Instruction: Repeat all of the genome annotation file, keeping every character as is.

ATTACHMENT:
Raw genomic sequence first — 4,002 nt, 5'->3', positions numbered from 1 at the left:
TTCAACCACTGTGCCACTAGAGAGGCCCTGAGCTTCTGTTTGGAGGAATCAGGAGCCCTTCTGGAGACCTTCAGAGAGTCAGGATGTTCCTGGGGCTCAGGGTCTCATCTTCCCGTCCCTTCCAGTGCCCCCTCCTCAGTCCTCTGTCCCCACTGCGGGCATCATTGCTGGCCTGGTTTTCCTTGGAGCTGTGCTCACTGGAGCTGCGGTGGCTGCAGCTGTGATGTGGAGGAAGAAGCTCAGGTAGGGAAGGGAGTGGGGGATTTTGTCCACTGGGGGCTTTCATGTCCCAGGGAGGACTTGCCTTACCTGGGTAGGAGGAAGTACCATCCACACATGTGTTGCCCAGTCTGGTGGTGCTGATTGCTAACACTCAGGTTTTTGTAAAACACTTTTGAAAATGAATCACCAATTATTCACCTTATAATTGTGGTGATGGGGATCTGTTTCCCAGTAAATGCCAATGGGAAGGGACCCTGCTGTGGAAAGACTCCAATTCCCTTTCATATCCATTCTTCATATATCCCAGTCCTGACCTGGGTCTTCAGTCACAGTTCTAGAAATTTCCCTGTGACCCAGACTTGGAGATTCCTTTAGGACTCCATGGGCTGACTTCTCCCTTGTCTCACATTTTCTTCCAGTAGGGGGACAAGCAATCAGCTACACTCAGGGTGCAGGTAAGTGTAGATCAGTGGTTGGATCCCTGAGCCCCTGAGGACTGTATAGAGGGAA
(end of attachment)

Raw genomic sequence first — 4,002 nt, 5'->3', positions numbered from 1 at the left:
TTCAACCACTGTGCCACTAGAGAGGCCCTGAGCTTCTGTTTGGAGGAATCAGGAGCCCTTCTGGAGACCTTCAGAGAGTCAGGATGTTCCTGGGGCTCAGGGTCTCATCTTCCCGTCCCTTCCAGTGCCCCCTCCTCAGTCCTCTGTCCCCACTGCGGGCATCATTGCTGGCCTGGTTTTCCTTGGAGCTGTGCTCACTGGAGCTGCGGTGGCTGCAGCTGTGATGTGGAGGAAGAAGCTCAGGTAGGGAAGGGAGTGGGGGATTTTGTCCACTGGGGGCTTTCATGTCCCAGGGAGGACTTGCCTTACCTGGGTAGGAGGAAGTACCATCCACACATGTGTTGCCCAGTCTGGTGGTGCTGATTGCTAACACTCAGGTTTTTGTAAAACACTTTTGAAAATGAATCACCAATTATTCACCTTATAATTGTGGTGATGGGGATCTGTTTCCCAGTAAATGCCAATGGGAAGGGACCCTGCTGTGGAAAGACTCCAATTCCCTTTCATATCCATTCTTCATATATCCCAGTCCTGACCTGGGTCTTCAGTCACAGTTCTAGAAATTTCCCTGTGACCCAGACTTGGAGATTCCTTTAGGACTCCATGGGCTGACTTCTCCCTTGTCTCACATTTTCTTCCAGTAGGGGGACAAGCAATCAGCTACACTCAGGGTGCAGGTAAGTGTAGATCAGTGGTTGGATCCCTGAGCCCCTGAGGACTGTATAGAGGGAA